25 Jul Gift from the Sea
Anne Morrow Lindbergh’s beautiful book, Gift from the Sea, is a summer treasure. Every morning, as I sit upon my sunny deck, grateful for a little time alone, sipping sweet coffee, taking in stunning views of mountain and sky, I journal and read and reflect.
Marking sections of Morrow Lindbergh’s beauty of a book, at this point, I cannot fathom the words of wisdom that wind their way over the pages, flowing in and out with the breath of the sea, were penned by a woman who’s early adulthood was marked by such intense tragedy.
Shockingly, while researching this book–reading reviews and blogs and even essay excerpts by American college students for whom the book was required reading–rarely did I find reference to the fact the Lindberghs’ (Anne was married to Charles Lindbergh, the famed aviator) lost their first child in the famous kidnapping of baby Lindbergh. For an overview of that history, here’s the wiki link: en.wikipedia.org/wiki/Lindbergh_kidnapping
The Lindberghs went on to have five more children, and in fact, my copy of Gift from the Sea is the 50th anniversary edition in which daughter, Reeve Lindbergh, has penned a lovely introduction to her mother’s famous work.
Reeve says, “At whatever point one opens Gift from the Sea, to any chapter or page, the author’s words offer a chance to breathe and to live more slowly…after just a few pages I always begin to relax into that movement and to feel like something that belongs to the tide–just another piece of flotsam, floating in the great oceanic rhythms of the universe. This, in itself, is deeply reassuring.”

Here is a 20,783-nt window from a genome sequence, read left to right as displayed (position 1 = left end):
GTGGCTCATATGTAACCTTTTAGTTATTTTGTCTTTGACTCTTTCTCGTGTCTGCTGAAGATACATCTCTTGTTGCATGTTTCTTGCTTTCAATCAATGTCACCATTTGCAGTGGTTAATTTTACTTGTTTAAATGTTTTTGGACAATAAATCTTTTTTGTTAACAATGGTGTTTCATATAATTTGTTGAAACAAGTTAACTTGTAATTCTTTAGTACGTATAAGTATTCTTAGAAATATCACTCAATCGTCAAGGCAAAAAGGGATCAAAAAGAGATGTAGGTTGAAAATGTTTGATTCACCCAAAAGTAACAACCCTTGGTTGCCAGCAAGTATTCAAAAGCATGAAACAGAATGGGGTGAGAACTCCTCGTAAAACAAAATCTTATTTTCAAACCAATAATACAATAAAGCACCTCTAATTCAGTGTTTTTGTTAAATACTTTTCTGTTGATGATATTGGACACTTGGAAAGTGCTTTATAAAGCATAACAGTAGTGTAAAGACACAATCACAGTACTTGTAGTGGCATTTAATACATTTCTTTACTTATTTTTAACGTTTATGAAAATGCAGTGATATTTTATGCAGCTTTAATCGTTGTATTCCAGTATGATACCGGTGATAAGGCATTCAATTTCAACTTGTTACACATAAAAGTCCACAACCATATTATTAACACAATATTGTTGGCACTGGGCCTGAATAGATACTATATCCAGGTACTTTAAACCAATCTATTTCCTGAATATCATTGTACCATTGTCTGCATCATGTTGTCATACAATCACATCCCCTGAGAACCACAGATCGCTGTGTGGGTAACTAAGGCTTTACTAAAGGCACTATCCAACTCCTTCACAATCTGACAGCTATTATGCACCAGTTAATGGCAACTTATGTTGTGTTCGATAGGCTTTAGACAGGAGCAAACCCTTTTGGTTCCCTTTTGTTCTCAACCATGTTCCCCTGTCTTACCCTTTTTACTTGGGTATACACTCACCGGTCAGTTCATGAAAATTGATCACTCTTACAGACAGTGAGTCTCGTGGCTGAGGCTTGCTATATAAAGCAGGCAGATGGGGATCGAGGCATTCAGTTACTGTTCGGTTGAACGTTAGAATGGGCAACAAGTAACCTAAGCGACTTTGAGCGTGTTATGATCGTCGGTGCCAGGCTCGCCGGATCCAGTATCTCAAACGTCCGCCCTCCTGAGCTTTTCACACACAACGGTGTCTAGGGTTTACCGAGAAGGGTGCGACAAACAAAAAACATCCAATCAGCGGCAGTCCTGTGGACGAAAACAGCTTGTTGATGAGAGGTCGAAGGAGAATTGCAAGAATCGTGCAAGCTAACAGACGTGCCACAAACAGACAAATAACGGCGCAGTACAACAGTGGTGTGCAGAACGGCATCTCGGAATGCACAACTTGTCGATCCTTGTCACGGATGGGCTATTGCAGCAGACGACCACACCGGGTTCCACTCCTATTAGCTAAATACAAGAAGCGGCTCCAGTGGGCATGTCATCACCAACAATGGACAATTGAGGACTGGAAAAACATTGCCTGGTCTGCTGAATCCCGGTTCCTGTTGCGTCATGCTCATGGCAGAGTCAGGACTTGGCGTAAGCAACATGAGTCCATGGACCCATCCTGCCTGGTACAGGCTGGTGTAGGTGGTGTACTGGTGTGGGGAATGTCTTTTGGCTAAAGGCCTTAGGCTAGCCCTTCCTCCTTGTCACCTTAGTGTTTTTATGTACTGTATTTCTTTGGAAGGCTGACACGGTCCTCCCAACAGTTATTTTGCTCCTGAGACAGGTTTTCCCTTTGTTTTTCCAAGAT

Show me a woman out there (or a man, for that matter) who could not benefit from a few moments of peaceful pleasure every morning?
From Wikipedia, here’s an overview of the book. Why not pick one up and bring a little of the sea to your soul.
While on vacation on Florida’s Captiva Island in the early 1950s, Lindbergh wrote this essay-style work taking shells on the beach for inspiration, and reflecting on the lives of Americans, particularly American women, in the mid-twentieth century. She shares her meditations on youth and age; love and marriage; peace, solitude and contentment during her visit.
Sometimes classified as inspirational literature, the book presages many of the themes in that genre of popular literature: simplicity, solitude and caring for the soul. Gift from the Sea has sold over 3 million copies and has been translated into 45 languages.